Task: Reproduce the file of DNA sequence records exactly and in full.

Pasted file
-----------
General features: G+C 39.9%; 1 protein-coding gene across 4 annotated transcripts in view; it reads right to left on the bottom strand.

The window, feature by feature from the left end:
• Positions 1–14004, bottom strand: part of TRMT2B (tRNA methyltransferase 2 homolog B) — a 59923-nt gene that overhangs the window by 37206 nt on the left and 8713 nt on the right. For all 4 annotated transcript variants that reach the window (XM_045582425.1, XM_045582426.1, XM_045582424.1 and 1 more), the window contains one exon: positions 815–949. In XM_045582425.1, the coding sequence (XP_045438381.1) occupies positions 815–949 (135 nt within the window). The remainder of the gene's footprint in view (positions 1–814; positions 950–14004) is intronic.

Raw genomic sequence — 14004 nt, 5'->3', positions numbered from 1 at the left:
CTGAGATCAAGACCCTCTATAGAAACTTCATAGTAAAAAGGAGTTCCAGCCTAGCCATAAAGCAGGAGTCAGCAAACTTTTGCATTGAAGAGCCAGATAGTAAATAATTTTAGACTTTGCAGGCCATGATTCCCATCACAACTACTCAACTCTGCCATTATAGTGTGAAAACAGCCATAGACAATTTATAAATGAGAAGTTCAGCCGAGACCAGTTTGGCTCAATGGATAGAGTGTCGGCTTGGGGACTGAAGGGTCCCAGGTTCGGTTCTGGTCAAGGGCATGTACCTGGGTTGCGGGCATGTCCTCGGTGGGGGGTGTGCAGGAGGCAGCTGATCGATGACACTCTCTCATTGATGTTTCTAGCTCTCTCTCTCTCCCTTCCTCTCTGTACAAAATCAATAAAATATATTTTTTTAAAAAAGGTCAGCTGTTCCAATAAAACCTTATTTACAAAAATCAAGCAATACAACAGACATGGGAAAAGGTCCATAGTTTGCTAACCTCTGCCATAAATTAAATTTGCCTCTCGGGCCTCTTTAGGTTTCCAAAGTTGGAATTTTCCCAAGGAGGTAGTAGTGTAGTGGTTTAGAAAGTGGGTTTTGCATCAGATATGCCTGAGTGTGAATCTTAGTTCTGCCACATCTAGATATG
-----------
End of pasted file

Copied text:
General features: G+C 39.9%; 1 protein-coding gene across 4 annotated transcripts in view; it reads right to left on the bottom strand.

The window, feature by feature from the left end:
• Positions 1–14004, bottom strand: part of TRMT2B (tRNA methyltransferase 2 homolog B) — a 59923-nt gene that overhangs the window by 37206 nt on the left and 8713 nt on the right. For all 4 annotated transcript variants that reach the window (XM_045582425.1, XM_045582426.1, XM_045582424.1 and 1 more), the window contains one exon: positions 815–949. In XM_045582425.1, the coding sequence (XP_045438381.1) occupies positions 815–949 (135 nt within the window). The remainder of the gene's footprint in view (positions 1–814; positions 950–14004) is intronic.

Raw genomic sequence — 14004 nt, 5'->3', positions numbered from 1 at the left:
CTGAGATCAAGACCCTCTATAGAAACTTCATAGTAAAAAGGAGTTCCAGCCTAGCCATAAAGCAGGAGTCAGCAAACTTTTGCATTGAAGAGCCAGATAGTAAATAATTTTAGACTTTGCAGGCCATGATTCCCATCACAACTACTCAACTCTGCCATTATAGTGTGAAAACAGCCATAGACAATTTATAAATGAGAAGTTCAGCCGAGACCAGTTTGGCTCAATGGATAGAGTGTCGGCTTGGGGACTGAAGGGTCCCAGGTTCGGTTCTGGTCAAGGGCATGTACCTGGGTTGCGGGCATGTCCTCGGTGGGGGGTGTGCAGGAGGCAGCTGATCGATGACACTCTCTCATTGATGTTTCTAGCTCTCTCTCTCTCCCTTCCTCTCTGTACAAAATCAATAAAATATATTTTTTTAAAAAAGGTCAGCTGTTCCAATAAAACCTTATTTACAAAAATCAAGCAATACAACAGACATGGGAAAAGGTCCATAGTTTGCTAACCTCTGCCATAAATTAAATTTGCCTCTCGGGCCTCTTTAGGTTTCCAAAGTTGGAATTTTCCCAAGGAGGTAGTAGTGTAGTGGTTTAGAAAGTGGGTTTTGCATCAGATATGCCTGAGTGTGAATCTTAGTTCTGCCACATCTAGATATG